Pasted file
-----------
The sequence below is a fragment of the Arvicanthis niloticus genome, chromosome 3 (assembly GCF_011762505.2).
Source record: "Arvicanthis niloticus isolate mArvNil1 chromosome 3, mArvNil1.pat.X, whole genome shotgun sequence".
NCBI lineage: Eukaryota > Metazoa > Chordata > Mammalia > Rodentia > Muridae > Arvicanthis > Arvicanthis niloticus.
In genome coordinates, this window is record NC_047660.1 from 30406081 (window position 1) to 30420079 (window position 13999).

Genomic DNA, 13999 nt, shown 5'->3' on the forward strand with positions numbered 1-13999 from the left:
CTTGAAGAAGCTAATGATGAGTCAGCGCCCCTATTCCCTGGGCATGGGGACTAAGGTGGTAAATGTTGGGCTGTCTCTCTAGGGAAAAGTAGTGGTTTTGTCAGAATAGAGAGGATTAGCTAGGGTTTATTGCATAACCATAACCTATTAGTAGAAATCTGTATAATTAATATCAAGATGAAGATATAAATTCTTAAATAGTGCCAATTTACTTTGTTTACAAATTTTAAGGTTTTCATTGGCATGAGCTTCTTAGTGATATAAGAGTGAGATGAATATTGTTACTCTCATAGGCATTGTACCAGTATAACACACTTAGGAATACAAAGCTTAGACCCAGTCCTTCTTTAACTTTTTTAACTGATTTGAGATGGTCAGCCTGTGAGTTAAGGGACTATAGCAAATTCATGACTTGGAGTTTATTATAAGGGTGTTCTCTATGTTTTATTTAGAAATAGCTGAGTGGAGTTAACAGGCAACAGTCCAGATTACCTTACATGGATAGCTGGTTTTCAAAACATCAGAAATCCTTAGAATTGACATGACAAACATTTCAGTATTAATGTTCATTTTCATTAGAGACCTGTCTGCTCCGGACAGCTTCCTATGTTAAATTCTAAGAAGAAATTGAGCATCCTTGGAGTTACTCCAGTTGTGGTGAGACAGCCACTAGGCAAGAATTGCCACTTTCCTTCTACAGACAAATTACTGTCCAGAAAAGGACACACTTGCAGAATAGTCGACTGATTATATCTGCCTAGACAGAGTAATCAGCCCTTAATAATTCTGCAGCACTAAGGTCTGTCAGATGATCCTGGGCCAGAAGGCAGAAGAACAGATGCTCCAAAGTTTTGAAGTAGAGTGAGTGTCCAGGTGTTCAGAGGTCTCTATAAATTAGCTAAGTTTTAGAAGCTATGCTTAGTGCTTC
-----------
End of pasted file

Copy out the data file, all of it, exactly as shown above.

The sequence below is a fragment of the Arvicanthis niloticus genome, chromosome 3 (assembly GCF_011762505.2).
Source record: "Arvicanthis niloticus isolate mArvNil1 chromosome 3, mArvNil1.pat.X, whole genome shotgun sequence".
NCBI lineage: Eukaryota > Metazoa > Chordata > Mammalia > Rodentia > Muridae > Arvicanthis > Arvicanthis niloticus.
In genome coordinates, this window is record NC_047660.1 from 30406081 (window position 1) to 30420079 (window position 13999).

Genomic DNA, 13999 nt, shown 5'->3' on the forward strand with positions numbered 1-13999 from the left:
CTTGAAGAAGCTAATGATGAGTCAGCGCCCCTATTCCCTGGGCATGGGGACTAAGGTGGTAAATGTTGGGCTGTCTCTCTAGGGAAAAGTAGTGGTTTTGTCAGAATAGAGAGGATTAGCTAGGGTTTATTGCATAACCATAACCTATTAGTAGAAATCTGTATAATTAATATCAAGATGAAGATATAAATTCTTAAATAGTGCCAATTTACTTTGTTTACAAATTTTAAGGTTTTCATTGGCATGAGCTTCTTAGTGATATAAGAGTGAGATGAATATTGTTACTCTCATAGGCATTGTACCAGTATAACACACTTAGGAATACAAAGCTTAGACCCAGTCCTTCTTTAACTTTTTTAACTGATTTGAGATGGTCAGCCTGTGAGTTAAGGGACTATAGCAAATTCATGACTTGGAGTTTATTATAAGGGTGTTCTCTATGTTTTATTTAGAAATAGCTGAGTGGAGTTAACAGGCAACAGTCCAGATTACCTTACATGGATAGCTGGTTTTCAAAACATCAGAAATCCTTAGAATTGACATGACAAACATTTCAGTATTAATGTTCATTTTCATTAGAGACCTGTCTGCTCCGGACAGCTTCCTATGTTAAATTCTAAGAAGAAATTGAGCATCCTTGGAGTTACTCCAGTTGTGGTGAGACAGCCACTAGGCAAGAATTGCCACTTTCCTTCTACAGACAAATTACTGTCCAGAAAAGGACACACTTGCAGAATAGTCGACTGATTATATCTGCCTAGACAGAGTAATCAGCCCTTAATAATTCTGCAGCACTAAGGTCTGTCAGATGATCCTGGGCCAGAAGGCAGAAGAACAGATGCTCCAAAGTTTTGAAGTAGAGTGAGTGTCCAGGTGTTCAGAGGTCTCTATAAATTAGCTAAGTTTTAGAAGCTATGCTTAGTGCTTC